Houses are set to be built next to the most historic hotel in Bognor Regis.
The latest plans for three terraced properties to the east of the Royal Norfolk Hotel are due to be backed by councillors next month.
The application for the four-bedroom properties has been recommended for approval by members of Arun District Council’s development control committee on September 4.
A total of 37 letters of objection were received by Arun, along with a protest by Bognor Regis Town Council.
One of the objectors, Louise Downes, of Crawley, told Arun:
“I have holidayed in Bognor Regis for about 40 years and I really value the area around the Royal Norfolk Hotel.
“The hotel is a Grade II-listed building in a conservation area. I think it needs its special setting to be able to be seen…as a tourist attraction.
“This area of open space is very important as there has already been so much in-filling.”
Norfolk Square resident Christine Brown said: “The erection of these houses would change the character of this area, along with bringing additional traffic to a small area.
“The Royal Norfolk Hotel is a characterful building and I do not believe that the new buildings would reflect this character and, therefore, would be detrimental to the area.”
Town councillors were concerned about the effect of the houses on the hotel’s setting and the character and appearance of West Street which is within The Steyne and Waterloo Square conservation area.
The current application by Mr D. Skinner for the hotel’s former tennis courts follows six previous schemes. They have all been refused or withdrawn before a decision could be made.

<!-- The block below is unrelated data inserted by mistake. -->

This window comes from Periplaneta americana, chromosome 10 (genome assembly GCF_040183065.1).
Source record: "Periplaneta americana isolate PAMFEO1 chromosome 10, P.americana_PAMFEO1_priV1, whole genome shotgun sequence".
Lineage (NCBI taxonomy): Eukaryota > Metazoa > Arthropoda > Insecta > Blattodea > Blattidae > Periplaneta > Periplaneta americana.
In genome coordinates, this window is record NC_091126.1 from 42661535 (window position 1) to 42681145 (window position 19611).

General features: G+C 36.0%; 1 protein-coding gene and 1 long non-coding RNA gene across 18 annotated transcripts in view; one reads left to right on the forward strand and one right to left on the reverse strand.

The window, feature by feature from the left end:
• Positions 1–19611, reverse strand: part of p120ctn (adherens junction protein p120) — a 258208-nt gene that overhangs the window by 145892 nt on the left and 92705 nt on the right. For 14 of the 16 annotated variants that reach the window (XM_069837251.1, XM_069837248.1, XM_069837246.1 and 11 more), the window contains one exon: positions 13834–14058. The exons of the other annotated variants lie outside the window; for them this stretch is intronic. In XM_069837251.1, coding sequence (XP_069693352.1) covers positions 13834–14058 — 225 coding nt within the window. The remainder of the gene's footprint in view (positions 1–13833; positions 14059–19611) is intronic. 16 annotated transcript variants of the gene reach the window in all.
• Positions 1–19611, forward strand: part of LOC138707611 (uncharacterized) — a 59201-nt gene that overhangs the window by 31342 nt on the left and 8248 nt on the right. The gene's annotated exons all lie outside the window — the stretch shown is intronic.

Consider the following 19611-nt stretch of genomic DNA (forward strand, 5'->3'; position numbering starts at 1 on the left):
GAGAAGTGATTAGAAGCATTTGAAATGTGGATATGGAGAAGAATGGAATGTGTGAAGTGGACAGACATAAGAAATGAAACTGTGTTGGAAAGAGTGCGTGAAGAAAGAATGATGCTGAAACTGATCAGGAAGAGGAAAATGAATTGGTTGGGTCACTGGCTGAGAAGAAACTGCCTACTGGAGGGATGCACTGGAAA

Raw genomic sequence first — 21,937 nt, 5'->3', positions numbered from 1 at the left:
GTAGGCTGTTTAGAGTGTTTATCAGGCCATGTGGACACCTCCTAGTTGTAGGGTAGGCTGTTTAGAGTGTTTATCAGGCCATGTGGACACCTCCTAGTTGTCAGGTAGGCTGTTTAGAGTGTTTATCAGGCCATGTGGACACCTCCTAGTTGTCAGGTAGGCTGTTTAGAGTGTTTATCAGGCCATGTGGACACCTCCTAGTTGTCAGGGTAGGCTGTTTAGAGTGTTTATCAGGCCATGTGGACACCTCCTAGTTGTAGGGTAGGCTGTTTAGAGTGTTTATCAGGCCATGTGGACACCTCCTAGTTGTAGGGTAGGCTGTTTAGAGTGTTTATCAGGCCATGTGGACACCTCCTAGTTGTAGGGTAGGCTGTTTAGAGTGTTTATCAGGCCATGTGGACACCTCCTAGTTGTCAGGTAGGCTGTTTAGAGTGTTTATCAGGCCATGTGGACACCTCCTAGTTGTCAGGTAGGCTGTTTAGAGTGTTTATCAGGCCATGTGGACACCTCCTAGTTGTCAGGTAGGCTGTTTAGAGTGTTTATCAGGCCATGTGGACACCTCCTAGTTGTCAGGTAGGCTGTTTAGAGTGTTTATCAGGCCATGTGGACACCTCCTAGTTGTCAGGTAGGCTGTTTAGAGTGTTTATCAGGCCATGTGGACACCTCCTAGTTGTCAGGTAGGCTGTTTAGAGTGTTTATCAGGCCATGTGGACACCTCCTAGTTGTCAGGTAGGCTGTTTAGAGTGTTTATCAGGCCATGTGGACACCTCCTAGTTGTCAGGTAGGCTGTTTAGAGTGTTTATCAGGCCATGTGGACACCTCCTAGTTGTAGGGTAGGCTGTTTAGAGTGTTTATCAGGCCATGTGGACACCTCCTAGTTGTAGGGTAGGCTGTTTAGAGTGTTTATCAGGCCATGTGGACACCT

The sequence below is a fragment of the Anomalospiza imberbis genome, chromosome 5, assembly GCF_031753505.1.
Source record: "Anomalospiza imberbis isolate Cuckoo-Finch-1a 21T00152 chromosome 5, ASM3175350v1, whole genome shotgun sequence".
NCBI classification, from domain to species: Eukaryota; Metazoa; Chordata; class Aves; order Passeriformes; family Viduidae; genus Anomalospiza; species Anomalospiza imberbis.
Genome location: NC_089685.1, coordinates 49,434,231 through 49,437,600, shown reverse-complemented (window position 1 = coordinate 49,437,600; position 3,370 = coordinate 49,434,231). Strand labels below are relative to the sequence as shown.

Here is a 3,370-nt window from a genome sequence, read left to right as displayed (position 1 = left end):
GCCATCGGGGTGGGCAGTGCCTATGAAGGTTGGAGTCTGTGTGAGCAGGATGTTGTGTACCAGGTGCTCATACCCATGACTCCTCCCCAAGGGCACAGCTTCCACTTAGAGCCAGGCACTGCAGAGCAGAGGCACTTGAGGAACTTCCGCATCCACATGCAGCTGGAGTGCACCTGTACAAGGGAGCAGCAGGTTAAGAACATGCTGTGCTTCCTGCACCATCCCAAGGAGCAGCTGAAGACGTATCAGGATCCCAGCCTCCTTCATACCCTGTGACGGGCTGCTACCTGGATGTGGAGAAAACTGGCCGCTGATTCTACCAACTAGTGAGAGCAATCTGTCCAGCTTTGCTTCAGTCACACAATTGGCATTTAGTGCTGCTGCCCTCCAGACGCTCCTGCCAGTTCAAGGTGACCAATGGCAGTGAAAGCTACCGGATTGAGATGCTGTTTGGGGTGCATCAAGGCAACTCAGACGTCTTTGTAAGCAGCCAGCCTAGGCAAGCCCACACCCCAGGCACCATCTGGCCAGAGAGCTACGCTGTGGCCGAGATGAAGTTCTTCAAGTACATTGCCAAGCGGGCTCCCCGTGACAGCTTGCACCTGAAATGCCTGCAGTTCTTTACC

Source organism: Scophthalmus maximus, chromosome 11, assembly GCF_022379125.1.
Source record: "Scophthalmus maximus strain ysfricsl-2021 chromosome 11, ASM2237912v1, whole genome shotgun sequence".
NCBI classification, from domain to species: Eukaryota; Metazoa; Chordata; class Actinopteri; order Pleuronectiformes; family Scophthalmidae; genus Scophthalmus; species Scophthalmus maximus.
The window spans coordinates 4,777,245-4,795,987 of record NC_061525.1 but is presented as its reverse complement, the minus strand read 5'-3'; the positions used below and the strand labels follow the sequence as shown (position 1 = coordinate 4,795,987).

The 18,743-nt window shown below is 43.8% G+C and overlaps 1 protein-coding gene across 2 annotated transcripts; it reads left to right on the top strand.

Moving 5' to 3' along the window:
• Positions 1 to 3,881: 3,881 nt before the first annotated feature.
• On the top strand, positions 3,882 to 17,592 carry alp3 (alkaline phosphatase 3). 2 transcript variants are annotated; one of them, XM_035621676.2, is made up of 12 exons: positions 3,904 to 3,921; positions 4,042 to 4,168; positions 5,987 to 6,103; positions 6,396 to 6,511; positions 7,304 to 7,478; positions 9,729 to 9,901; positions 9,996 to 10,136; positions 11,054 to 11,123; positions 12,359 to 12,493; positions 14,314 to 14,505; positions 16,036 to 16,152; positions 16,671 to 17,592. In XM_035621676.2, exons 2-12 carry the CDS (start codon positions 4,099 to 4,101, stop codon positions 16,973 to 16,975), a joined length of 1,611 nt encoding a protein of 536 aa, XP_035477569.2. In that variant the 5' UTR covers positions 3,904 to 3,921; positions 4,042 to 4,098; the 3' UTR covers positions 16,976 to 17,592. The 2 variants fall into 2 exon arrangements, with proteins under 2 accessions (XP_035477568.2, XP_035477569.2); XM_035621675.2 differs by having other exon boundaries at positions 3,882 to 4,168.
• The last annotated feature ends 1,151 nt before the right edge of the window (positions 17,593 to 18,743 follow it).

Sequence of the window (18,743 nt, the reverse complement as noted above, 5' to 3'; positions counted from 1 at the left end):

Arun planning officer Simon Davis says in his report to councillors about the current plans:
“There is no in principle objection to residential development on this site within the built- 0up area and it is considered that the proposal complies with development control criteria concerning highway safety, character, residential amenity, flood risk, parking and internal space standards.
“The report does conclude that there will be less than substantial harm to the affected heritage assets.
“However, this harm is outweighed by the public benefits associated with the development.”
Martyn White, the council’s conservation officer, says in his statement: “The terrace would continue development further towards the seafront in a location which does not appear to have had development before.
“It could erode the space around the listed building and harm the established character of the area.”
But he says the benefits of the scheme – given as new family housing, improving an unused piece of land and opening up the hotel site from neighbouring West Street – could outweigh the drawbacks.